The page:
Grace Kelly Quote
When you change your dress,you want to look your best.But when you change your lover,it's simply for another.
Anthony T. Hincks
Seeing yourself in print is such an amazing concept: you can get so much attention without having to actually show up somewhere... You don't have to dress up, for instance, and you can't hear them boo...
I try to bring it across on my record, in my dress, in what I do and what I say because to me humor is important. You should have a dose of that and I guess giving it is what I'm here for.
I always believe that to be the best, you have to smell like the best, dress like the best, act like the best. When you throw your trash in the garbage can, it has to be better than anybody else who e...
Jewelry maybe is more expensive than clothes, but clothes are more important than jewelry.
You cannot score a goal when you are sitting on the bench. To do so, you have to dress up and enter the game.
I think the skin revolution for women, I will call it, really all started with Mariah Carey. Madonna was pretty risqué too, but she was pretty much always known as a bad girl. Mariah was a good girl,...
There's no difference between a madman and a professor...it should be clear to you in the way they dress, act and think.
Michael Bassey Johnson
Kelly was born into a well-known Catholic family of Irish and German origin in the U.S. city of Philadelphia. After graduating from the American Academy of Dramatic Arts in 1949, Kelly began appearing in New York City theatrical productions and over 40 live drama productions broadcast in early 1950s Golden Age of Television. She gained stardom from her performance in John Ford's adventure-romance Mogambo (1953), for which she was nominated for an Academy Award for Best Supporting Actress. She won the Academy Award for Best Actress for her performance in the drama The Country Girl (1954). Other notable works include the western High Noon (1952), the romantic comedy High Society (1956), and three consecutive Alfred Hitchcock suspense thrillers: Dial M for Murder (1954), Rear Window (1954), and To Catch a Thief (1955). Kelly worked with some of the most prominent leading men of the era, including Gary Cooper, Clark Gable, Ray Milland, James Stewart, Bing Crosby, William Holden, Cary Grant, Alec Guinness, and Frank Sinatra.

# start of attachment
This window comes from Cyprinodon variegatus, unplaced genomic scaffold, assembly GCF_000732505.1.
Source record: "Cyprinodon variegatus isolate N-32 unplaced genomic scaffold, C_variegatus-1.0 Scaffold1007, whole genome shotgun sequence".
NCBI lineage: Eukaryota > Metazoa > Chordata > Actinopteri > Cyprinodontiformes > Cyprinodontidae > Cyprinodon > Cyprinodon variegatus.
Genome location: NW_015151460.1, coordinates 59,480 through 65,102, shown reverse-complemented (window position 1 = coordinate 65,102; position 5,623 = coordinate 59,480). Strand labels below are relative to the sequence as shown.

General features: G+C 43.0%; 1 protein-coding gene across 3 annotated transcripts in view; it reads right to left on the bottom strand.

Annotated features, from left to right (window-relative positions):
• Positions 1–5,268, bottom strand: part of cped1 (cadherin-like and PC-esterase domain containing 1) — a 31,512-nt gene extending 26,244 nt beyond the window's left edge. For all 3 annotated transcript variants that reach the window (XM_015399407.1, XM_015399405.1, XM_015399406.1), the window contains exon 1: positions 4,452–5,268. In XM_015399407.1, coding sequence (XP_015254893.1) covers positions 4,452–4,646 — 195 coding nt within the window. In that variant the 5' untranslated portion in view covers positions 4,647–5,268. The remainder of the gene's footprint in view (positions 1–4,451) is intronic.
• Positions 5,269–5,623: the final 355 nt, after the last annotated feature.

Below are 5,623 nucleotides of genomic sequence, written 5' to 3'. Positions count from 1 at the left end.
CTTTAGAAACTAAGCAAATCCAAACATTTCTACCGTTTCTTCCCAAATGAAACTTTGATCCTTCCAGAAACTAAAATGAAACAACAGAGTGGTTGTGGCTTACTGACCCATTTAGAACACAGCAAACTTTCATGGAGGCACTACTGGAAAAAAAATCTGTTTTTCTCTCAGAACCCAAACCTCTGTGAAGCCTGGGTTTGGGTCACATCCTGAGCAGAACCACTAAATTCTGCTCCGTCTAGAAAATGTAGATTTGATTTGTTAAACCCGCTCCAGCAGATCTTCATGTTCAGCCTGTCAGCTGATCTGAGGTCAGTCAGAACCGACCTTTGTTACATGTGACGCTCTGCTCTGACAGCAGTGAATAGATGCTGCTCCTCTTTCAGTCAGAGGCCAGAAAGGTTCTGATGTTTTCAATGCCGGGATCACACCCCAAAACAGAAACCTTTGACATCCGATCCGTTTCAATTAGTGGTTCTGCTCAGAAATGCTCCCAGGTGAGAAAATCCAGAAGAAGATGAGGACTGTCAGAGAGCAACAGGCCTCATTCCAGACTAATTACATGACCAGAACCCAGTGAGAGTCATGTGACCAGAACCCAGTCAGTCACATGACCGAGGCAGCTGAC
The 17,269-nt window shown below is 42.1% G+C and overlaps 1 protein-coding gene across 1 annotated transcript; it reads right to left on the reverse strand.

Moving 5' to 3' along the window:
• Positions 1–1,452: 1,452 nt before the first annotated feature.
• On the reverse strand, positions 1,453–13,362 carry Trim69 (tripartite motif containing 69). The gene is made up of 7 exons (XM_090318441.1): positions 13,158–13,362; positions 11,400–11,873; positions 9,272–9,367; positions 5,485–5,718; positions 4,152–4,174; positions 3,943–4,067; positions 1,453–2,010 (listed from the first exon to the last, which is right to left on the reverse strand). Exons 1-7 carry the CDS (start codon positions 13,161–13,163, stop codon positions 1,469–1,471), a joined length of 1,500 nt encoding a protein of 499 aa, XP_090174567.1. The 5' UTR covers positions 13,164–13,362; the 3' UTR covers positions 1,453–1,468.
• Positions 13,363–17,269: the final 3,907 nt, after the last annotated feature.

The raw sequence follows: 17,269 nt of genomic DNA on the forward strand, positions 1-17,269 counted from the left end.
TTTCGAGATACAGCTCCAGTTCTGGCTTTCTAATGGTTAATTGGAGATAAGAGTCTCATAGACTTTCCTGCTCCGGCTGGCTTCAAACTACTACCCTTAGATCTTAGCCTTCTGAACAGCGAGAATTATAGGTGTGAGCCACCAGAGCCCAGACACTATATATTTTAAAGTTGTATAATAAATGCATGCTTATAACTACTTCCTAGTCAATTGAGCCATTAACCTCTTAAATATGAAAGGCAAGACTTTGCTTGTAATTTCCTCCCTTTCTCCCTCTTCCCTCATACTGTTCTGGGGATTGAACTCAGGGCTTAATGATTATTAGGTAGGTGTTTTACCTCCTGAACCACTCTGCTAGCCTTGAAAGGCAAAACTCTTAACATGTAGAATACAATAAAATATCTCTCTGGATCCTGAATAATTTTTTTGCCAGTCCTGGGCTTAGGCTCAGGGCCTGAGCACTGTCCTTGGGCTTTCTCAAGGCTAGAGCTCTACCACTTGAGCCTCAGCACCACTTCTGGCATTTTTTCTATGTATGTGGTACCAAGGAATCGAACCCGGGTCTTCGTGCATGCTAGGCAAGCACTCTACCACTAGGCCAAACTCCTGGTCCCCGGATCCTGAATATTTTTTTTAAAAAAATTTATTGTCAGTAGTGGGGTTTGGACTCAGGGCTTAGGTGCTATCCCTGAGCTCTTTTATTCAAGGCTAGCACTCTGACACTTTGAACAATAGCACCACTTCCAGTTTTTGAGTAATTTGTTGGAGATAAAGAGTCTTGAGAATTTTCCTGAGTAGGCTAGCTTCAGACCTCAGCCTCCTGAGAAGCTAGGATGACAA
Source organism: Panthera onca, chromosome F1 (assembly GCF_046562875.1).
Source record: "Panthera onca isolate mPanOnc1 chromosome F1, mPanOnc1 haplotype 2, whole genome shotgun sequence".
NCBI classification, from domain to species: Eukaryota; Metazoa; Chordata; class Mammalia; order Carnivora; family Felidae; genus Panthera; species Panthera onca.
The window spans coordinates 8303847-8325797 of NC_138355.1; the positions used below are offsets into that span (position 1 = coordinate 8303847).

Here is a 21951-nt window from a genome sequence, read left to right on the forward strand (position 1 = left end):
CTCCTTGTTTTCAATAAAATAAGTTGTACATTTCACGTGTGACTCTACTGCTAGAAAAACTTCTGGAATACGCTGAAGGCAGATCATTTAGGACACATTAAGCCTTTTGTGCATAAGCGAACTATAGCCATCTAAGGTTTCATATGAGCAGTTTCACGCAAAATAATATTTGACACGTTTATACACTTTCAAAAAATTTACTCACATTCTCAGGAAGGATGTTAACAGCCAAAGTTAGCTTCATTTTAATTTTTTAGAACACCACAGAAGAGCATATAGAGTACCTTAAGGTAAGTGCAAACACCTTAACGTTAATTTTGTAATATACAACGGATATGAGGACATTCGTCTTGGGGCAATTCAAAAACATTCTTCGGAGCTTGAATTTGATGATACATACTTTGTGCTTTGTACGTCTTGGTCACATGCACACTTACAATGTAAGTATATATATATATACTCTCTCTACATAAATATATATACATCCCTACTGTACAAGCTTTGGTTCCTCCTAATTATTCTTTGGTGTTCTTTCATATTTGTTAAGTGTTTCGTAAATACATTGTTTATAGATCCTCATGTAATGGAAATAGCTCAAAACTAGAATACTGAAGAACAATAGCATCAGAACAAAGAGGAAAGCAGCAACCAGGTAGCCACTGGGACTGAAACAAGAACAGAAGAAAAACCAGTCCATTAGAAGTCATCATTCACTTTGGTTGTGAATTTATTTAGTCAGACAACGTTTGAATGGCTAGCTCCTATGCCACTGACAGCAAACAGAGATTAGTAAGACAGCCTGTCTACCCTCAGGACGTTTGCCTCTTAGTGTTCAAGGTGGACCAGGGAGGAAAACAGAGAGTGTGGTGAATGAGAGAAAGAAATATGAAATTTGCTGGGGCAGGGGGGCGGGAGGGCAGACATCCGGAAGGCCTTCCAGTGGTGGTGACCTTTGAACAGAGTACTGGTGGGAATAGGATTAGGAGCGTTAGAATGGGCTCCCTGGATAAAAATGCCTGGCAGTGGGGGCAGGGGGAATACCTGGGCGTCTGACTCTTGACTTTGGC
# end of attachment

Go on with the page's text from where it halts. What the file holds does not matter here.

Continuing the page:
Kelly retired from acting at age 26 to marry Rainier, and began her duties as Princess of Monaco. Hitchcock hoped that Princess Grace would appear in more of his films that required an "icy blonde" lead actress, but he was unable to coax her out of retirement. Grace and Rainier had three children: Princess Caroline, Prince Albert, and Princess Stéphanie. Grace retained her link to America by her dual U.S. and Monégasque citizenship. Her charity work focused on young children and the arts. In 1964, she established the Princess Grace Foundation support local artisans. Her organization for children's rights, AMADE Mondiale, gained consultive status within UNICEF and UNESCO.
Her final film contribution was in 1977 to the documentary The Children of Theatre Street directed by Robert Dornhelm, where she served as the narrator. The documentary was nominated for an Academy Award for Best Documentary Feature.
Grace died at the age of 52 at Monaco Hospital on September 14, 1982, from injuries sustained in a car crash the previous day. She is listed 13th among the American Film Institute's 25 Greatest Female Stars of Classical Hollywood Cinema. Her son, Prince Albert, helped establish the Princess Grace Awards in 1984 to recognize emerging performers in film, theatre, and dance.